Home Data & Expense Ford believes in plug-in hybrids, GM does not

Ford believes in plug-in hybrids, GM does not

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Based on recent decisions announced by the USA’s biggest OEMs, it is crystal clear that their powertrain visions differ quite profoundly. In March 2019, GM will discontinue its only remaining plug-in hybrid*, the Chevrolet Volt, and only build full-electric models. Earlier this week, arch rival Ford announced it would be electrifying all its models from the new Focus onwards – offering PHEV, HEV and BEV (all-electric) versions.

RIP Volt, long live Bolt

Europeans and Australians know the first-generation Chevy Volt as the Opel/Vauxhall Ampera and the Holden Volt, respectively. Back in 2011, it was marketed as a range-extended electric vehicle – much like the BMW i3 REX – featuring a relatively big battery and an ICE that works as a power generator.

The second-generation Volt, which was launched in 2016, never made it to the Old continent. Instead, GM decided to only ship the all-electric Chevrolet Bolt to Europe – indeed, in the shape of the promising Opel Ampera-e featuring a 64-kWh battery. With GM’s European branch now the property of PSA, the Ampera-e has resigned itself to becoming a wallflower, except in EV-ready markets like Norway and the Netherlands.

With sales peaking at 25,000 in the US in 2016 but falling to some 20,000 units in 2018, GM reckons there is no backing for plug-in hybrids. The company intends to focus all its resources on the all-electric part of the plug-in segment. Production output of the all-electric Chevrolet Bolt increased by 20% in the last quarter of 2018 to keep up with an ever-stronger demand, both domestic and international, said GM.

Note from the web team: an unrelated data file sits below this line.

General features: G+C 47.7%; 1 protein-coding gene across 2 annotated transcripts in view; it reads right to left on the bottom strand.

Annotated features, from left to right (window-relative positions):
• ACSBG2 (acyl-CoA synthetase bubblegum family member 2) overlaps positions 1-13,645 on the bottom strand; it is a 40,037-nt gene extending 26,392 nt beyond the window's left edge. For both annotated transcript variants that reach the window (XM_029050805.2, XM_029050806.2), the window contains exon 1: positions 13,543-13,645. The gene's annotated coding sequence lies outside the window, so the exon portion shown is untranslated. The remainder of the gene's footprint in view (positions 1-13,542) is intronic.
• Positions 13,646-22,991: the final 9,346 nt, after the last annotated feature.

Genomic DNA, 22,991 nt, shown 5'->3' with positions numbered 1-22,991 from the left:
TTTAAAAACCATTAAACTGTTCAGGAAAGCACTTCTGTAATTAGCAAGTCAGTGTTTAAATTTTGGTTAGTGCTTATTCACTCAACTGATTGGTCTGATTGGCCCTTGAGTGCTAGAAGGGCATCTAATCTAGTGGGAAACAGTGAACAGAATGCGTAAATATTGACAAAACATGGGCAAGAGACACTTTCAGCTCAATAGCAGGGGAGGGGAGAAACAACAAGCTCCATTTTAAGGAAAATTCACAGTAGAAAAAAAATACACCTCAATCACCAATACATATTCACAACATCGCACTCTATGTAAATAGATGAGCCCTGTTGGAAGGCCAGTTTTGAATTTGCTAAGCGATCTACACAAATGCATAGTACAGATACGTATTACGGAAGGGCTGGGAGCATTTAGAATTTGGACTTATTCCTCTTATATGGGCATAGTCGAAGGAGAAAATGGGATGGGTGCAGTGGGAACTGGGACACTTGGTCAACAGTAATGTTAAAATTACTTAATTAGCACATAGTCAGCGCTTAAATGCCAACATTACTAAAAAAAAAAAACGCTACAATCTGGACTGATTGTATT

“Hybrids are just countermeasures to an ICE. You can’t spend money to force the customer to carry around extra stuff they may not need”, said Mark Reuss, GM’s President, at the company’s investor conference (source: Autonews.com). “Or, you can spend your money on getting the real answer, which is providing the customer a zero emissions, sustainable, affordable solution”.

GM announced last week that Cadillac will be at the vanguard of the company’s move towards an all-electric future, revealing pictures of what is to become its premium subsidiary’s first-ever EV.

Electrified Fords in all shapes and sizes

Meanwhile, Ford has announced a thorough restructuring of its European business to increase profitability and competitiveness. Contrary to GM, it still believes it can stay competitive on the Old Continent. It will focus on its profitable car lines, such as the EcoSport, Kuga and Edge, and discontinue the loss-making C-Max. At the same time, it will invest heavily in electrification – in all its shapes.

“Every Ford nameplate from the all-new Ford Focus onwards will include an electrified option. This includes new nameplates and new versions of existing vehicles. From Fiesta to Transit, either a mild-hybrid, full-hybrid, plug-in hybrid or full battery electric option will be offered, delivering one of the most encompassing line-ups of electrified options for European customers”, last week’s press release reads.

Interestingly, Ford also announced the reveal of a new SUV in April, along with an all-new Mustang-inspired full-electric performance utility in 2020.

*In China, GM sells a plug-in hybrid version of its locally built Buick Velite 6, the future of which is still uncertain. The model will soon be available as a full EV.

Picture: the forerunner of Cadillac’s very first EV, a premium cross-over

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